MERS - Middle East Respiratory Syndrome

What is MERS?
Middle East Respiratory Syndrome (MERS) is a viral respiratory illness caused by Middle East Respiratory Syndrome Coronavirus (MERS-CoV). All reported cases have been linked to countries in and near the Arabian Peninsula. Most infected people either live in the Arabian Peninsula or recently traveled from the Arabian Peninsula before they became ill. A few people became infected with MERS-CoV after having close contact with an infected person who had recently traveled from the Arabian Peninsula.

What are the symptoms?
  • shortness of breath leading to severe acute respiratory illness
  • fever
  • cough
Some reported cases also had diarrhea and nausea/vomiting. Many cases of MERS will develop into more serious complications including pneumonia and kidney failure. About 3-4 out of every 10 people reported with MERS have died.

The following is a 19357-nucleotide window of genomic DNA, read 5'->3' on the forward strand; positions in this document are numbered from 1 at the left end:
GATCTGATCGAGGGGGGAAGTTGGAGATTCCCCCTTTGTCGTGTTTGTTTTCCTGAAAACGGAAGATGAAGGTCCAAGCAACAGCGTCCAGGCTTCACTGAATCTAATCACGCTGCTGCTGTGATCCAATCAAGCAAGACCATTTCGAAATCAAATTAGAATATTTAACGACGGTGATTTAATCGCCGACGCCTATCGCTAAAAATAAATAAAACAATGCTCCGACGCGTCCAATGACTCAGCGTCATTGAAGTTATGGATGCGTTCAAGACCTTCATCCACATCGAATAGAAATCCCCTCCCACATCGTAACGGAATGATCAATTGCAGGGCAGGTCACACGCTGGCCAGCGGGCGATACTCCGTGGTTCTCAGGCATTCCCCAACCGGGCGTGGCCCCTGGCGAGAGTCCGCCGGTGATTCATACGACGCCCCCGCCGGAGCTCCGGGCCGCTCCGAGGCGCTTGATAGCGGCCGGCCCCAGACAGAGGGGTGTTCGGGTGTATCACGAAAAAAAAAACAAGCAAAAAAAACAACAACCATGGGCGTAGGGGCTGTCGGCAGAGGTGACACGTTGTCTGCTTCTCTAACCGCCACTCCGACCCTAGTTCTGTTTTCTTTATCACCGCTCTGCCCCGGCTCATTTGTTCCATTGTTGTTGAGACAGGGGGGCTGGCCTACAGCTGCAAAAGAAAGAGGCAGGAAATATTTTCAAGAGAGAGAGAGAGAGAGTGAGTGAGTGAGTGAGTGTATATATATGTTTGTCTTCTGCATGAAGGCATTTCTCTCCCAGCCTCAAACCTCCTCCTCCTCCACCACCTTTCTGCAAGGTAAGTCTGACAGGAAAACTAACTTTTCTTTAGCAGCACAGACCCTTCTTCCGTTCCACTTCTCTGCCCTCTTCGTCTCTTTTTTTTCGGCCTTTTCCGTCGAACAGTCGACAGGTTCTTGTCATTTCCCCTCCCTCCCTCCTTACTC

How is it spread?
MERS is spread after close contact with an infected person's respiratory secretions, usually from coughing.

MERS in the U.S.

There is very low risk to the general public in the United States. Only two patients in the U.S. have ever tested positive for MERS-CoV infection—both in May 2014. Nationwide surveillance is ongoing.
Protect from MERS is the same as for any respiratory illness:
  • Appropriate hand washing for adults and children. Keeping hands clean through improved hand hygiene is one of the most important steps we can take to avoid getting sick and spreading germs to others.
  • When coughing or sneezing, cover nose and mouth with a tissue, then throw the tissue in the trash.
  • Avoid touching your eyes, nose and mouth with unwashed hands.
  • Avoid personal contact, such as kissing, or sharing drinking glasses or eating utensils, with people who are sick.
  • Frequently-touched surfaces such as doorknobs should be cleaned and disinfected regularly.
There is no specific treatment recommended for MERS-CoV infection other than to seek medical care to help relieve symptoms.

Appropriate Hand Washing